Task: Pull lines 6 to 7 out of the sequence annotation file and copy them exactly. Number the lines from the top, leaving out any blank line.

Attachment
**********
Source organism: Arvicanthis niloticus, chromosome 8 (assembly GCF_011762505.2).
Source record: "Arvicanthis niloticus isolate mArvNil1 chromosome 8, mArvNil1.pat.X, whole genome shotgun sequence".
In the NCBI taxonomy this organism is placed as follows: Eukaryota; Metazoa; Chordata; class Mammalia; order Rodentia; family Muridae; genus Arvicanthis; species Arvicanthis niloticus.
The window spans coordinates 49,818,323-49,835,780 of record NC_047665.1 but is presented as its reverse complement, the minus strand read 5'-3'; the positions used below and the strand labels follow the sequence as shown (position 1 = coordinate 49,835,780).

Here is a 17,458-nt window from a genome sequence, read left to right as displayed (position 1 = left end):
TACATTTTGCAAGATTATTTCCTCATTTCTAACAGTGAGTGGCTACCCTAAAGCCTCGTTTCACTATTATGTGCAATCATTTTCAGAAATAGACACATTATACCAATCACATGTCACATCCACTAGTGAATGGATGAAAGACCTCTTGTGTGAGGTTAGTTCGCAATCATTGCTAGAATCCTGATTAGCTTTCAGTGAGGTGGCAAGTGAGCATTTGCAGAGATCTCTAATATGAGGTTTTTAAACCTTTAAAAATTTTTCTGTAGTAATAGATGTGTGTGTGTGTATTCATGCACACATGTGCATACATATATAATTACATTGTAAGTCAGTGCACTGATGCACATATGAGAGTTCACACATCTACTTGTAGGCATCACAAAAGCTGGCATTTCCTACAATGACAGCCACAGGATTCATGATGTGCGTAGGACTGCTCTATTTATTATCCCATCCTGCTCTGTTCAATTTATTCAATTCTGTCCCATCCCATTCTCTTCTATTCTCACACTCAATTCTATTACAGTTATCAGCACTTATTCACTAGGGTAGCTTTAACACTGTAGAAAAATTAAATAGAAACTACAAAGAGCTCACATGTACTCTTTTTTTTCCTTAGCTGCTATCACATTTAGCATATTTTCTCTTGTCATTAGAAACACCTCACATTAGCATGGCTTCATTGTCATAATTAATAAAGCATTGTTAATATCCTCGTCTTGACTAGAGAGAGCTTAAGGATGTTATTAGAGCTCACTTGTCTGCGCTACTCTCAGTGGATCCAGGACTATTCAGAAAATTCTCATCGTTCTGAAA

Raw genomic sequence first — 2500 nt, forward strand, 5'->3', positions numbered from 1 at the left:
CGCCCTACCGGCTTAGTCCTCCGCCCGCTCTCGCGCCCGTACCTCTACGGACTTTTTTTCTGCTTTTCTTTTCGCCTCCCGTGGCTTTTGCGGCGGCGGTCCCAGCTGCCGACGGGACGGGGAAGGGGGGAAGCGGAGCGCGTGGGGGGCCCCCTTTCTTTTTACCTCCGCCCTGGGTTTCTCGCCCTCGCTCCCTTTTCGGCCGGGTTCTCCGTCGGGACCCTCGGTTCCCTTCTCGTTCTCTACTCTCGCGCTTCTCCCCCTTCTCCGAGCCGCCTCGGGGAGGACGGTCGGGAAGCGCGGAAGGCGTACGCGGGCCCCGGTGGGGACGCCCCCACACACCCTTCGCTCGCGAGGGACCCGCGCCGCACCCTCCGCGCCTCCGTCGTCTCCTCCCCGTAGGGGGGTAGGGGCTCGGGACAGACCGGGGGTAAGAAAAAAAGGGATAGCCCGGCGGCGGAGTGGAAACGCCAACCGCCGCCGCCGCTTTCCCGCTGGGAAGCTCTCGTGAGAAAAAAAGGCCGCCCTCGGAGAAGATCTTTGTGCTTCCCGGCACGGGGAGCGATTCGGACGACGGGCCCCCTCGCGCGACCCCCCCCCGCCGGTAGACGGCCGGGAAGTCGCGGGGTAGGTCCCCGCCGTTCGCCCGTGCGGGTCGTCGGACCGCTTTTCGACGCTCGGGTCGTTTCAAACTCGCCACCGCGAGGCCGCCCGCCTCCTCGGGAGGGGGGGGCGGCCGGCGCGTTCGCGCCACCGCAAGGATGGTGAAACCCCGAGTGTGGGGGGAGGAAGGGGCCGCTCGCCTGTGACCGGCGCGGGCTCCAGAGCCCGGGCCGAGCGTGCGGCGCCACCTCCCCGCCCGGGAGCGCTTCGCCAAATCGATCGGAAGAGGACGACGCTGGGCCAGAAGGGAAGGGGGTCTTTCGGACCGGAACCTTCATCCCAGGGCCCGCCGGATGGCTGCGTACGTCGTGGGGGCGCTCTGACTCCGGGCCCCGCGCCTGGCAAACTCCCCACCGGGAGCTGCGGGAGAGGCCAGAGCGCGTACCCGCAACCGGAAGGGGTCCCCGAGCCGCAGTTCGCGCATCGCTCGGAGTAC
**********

TACATTTTGCAAGATTATTTCCTCATTTCTAACAGTGAGTGGCTACCCTAAAGCCTCGTTTCACTATTATGTGCAATCATTTTCAGAAATAGACACATTATACCAATCACATGTCACATCCACTAGTGAATGGATGAAAGACCTCTTGTGTGAGGTTAGTTCGCAATCATTGCTAGAATCCTGATTAGCTTTCAGTGAGGTGGCAAGTGAGCATTTGCAGAGATCTCTAATATGAGGTTTTTAAACCTTTAAAAATTTTTCTGTAGTAATAGATGTGTGTGTGTGTATTCATGCACACATGTGCATACATATATAATTACATTGTAAGTCAGTGCACTGATGCACATATGAGAGTTCACACATCTACTTGTAGGCATCACAAAAGCTGGCATTTCCTACAATGACAGCCACAGGATTCATGATGTGCGTAGGACTGCTCTATTTATTATCCCATCCTGCTCTGTTCAATTTATTCAATTCTGTCCCATCCCATTCTCTTCTATTCTCACACTCAATTCTATTACAGTTATCAGCACTTATTCACTAGGGTAGCTTTAACACTGTAGAAAAATTAAATAGAAACTACAAAGAGCTCACATGTACTCTTTTTTTTCCTTAGCTGCTATCACATTTAGCATATTTTCTCTTGTCATTAGAAACACCTCACATTAGCATGGCTTCATTGTCATAATTAATAAAGCATTGTTAATATCCTCGTCTTGACTAGAGAGAGCTTAAGGATGTTATTAGAGCTCACTTGTCTGCGCTACTCTCAGTGGATCCAGGACTATTCAGAAAATTCTCATCGTTCTGAAA

Raw genomic sequence first — 2500 nt, forward strand, 5'->3', positions numbered from 1 at the left: